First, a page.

Three Waters dissidents flooded Parliament on Wednesday to try and stop the reforms being forced on them.
First, a group representing 23 mayors showed up to tell politicians they oppose the reforms, then the farmers came to town and the Groundswell lobby group called for it to be dumped entirely.
The Government initially said Three Waters would be an opt-in system, but changed tune in July and decided to mandate it.
"Please pause, reset, and let us have that conversation because we all want the same outcomes," says Manawatū Mayor Helen Worboys.
The Groundswell group also lived up to its name with 3000 people signing their petition to dump Three Waters altogether.
"Shocked would be a good word for it - it's not the New Zealand way," says Groundswell co-founder Laurie Patterson.
But the Government is resolute in pushing on with Three Waters.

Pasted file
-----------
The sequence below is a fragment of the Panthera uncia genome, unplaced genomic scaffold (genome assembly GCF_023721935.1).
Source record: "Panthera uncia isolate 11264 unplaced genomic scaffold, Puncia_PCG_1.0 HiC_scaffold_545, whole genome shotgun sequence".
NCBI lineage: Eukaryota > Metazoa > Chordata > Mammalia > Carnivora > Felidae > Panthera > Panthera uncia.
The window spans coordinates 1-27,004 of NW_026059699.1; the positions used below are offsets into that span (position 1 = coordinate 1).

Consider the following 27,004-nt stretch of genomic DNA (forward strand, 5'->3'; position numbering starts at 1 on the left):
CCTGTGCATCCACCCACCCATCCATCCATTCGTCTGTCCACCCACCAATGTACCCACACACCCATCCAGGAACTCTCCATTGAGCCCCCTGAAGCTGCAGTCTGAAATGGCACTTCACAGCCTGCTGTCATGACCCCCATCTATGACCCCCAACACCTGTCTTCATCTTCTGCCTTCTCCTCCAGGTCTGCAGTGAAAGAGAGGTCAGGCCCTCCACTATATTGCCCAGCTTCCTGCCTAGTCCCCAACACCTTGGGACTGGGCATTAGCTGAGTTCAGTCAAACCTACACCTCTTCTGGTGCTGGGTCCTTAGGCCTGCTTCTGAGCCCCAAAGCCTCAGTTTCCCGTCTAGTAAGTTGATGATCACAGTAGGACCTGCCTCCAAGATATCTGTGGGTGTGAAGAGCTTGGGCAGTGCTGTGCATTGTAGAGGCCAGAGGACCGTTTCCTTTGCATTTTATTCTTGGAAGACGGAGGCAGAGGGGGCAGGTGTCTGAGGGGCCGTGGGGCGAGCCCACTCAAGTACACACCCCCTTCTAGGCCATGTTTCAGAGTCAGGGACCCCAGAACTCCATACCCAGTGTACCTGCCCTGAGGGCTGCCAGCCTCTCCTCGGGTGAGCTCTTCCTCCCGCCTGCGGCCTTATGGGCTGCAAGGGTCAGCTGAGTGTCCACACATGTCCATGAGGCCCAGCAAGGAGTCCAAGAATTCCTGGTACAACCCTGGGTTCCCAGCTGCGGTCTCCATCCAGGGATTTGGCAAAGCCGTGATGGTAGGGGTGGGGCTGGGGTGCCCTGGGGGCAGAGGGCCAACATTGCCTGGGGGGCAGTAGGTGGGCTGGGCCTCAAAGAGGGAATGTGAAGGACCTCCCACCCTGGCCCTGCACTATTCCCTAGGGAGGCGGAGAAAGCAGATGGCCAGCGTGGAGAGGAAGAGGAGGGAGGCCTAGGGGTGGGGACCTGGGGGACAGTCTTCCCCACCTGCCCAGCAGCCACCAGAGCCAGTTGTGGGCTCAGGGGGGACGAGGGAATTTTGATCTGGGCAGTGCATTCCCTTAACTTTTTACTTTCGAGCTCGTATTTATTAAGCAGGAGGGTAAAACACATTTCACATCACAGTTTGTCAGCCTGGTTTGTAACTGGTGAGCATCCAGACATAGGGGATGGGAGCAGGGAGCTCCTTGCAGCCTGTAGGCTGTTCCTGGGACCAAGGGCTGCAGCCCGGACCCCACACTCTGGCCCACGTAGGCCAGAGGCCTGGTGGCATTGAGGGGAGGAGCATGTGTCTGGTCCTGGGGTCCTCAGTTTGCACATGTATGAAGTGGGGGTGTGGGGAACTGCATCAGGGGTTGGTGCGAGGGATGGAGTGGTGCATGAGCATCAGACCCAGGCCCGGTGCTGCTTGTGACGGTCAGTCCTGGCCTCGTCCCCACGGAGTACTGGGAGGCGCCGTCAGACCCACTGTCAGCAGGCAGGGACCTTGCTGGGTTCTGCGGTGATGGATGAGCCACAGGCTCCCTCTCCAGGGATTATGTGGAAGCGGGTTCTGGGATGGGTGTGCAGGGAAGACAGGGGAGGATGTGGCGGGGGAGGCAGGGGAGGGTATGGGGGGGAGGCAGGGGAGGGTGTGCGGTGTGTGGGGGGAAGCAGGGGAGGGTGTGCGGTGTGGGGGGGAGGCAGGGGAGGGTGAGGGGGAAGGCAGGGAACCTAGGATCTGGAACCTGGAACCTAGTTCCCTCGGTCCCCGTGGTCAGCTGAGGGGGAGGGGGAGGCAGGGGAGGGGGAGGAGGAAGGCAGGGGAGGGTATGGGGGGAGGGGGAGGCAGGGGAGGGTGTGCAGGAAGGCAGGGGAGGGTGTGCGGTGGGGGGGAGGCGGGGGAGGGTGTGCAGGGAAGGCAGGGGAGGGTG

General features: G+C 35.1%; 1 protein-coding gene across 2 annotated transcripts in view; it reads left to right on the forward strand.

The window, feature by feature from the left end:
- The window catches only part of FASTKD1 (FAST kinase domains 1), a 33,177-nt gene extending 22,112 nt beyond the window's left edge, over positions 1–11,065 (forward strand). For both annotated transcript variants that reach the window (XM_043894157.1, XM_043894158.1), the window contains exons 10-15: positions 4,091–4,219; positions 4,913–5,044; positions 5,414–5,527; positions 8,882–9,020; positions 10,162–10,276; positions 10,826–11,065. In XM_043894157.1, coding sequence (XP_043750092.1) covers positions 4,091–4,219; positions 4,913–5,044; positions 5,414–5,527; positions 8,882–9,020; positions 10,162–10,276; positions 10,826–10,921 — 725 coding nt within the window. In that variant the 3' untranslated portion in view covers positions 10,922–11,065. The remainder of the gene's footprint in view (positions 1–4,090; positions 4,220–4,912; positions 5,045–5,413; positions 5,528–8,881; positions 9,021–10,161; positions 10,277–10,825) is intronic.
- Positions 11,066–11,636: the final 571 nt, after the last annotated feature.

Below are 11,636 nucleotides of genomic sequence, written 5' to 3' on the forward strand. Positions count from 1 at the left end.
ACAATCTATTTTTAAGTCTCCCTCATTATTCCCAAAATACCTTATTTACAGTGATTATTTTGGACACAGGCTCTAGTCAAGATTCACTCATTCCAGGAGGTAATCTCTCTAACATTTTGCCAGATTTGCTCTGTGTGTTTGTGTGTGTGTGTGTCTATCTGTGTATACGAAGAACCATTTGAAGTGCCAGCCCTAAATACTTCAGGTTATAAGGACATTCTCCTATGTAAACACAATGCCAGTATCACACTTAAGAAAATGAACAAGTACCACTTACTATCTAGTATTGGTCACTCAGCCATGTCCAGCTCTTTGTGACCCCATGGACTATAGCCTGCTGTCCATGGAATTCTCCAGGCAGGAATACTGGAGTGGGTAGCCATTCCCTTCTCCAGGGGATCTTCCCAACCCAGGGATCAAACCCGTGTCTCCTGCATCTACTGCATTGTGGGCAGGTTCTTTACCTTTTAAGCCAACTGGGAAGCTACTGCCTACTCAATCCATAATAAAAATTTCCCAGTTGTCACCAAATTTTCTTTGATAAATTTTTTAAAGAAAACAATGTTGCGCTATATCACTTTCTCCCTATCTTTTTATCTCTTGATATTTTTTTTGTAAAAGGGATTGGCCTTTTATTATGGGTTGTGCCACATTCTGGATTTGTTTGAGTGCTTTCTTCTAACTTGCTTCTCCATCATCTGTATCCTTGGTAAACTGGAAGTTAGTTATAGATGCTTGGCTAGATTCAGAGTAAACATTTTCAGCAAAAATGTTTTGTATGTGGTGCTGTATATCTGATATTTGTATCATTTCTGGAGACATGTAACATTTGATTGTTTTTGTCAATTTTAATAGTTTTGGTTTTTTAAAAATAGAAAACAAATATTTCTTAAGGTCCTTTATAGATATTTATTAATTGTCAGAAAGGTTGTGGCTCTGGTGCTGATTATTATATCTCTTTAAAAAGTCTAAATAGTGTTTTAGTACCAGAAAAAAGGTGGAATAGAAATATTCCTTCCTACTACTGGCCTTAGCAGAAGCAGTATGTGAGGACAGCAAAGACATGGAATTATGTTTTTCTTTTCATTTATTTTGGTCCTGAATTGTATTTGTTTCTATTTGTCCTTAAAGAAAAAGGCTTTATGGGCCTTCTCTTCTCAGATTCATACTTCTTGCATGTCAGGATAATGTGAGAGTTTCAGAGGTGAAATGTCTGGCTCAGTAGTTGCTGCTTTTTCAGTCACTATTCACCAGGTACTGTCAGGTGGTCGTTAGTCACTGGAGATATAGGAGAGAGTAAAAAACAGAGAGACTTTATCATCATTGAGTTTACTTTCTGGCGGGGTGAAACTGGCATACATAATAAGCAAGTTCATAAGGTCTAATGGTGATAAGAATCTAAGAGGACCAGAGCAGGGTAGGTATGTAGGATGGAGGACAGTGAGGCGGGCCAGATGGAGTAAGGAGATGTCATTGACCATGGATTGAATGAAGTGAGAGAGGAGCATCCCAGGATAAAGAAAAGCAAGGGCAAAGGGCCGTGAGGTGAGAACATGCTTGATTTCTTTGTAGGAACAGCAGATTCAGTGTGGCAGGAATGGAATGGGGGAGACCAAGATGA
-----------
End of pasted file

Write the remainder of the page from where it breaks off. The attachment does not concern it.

"The fact that a few number of councils have said we don't want reform doesn't justify not doing anything," says Local Government Minister Nanaia Mahuta.
Mahuta wrote to every party leader on Wednesday asking them to protect water services from privatisation. She also entrenched another safeguard - before an asset can be sold, it requires a supermajority of 75 percent of MPs' support.
"We really need to do something very different because 20 years of underinvestment in water infrastructure isn't good enough," Mahuta says.
The Opposition says it would support the promise not to privatise.
"Yes we would. The bigger issue there is I think the Government has misled the mayors," says National Party leader Christopher Luxon.
"We don't support the scheme but we would support that aspect of the scheme if it came into place," says ACT leader David Seymour.
The Three Waters legislation was meant to be introduced by the end of the year, but that's now been pushed back. However, the pushback against the reforms is not going anywhere.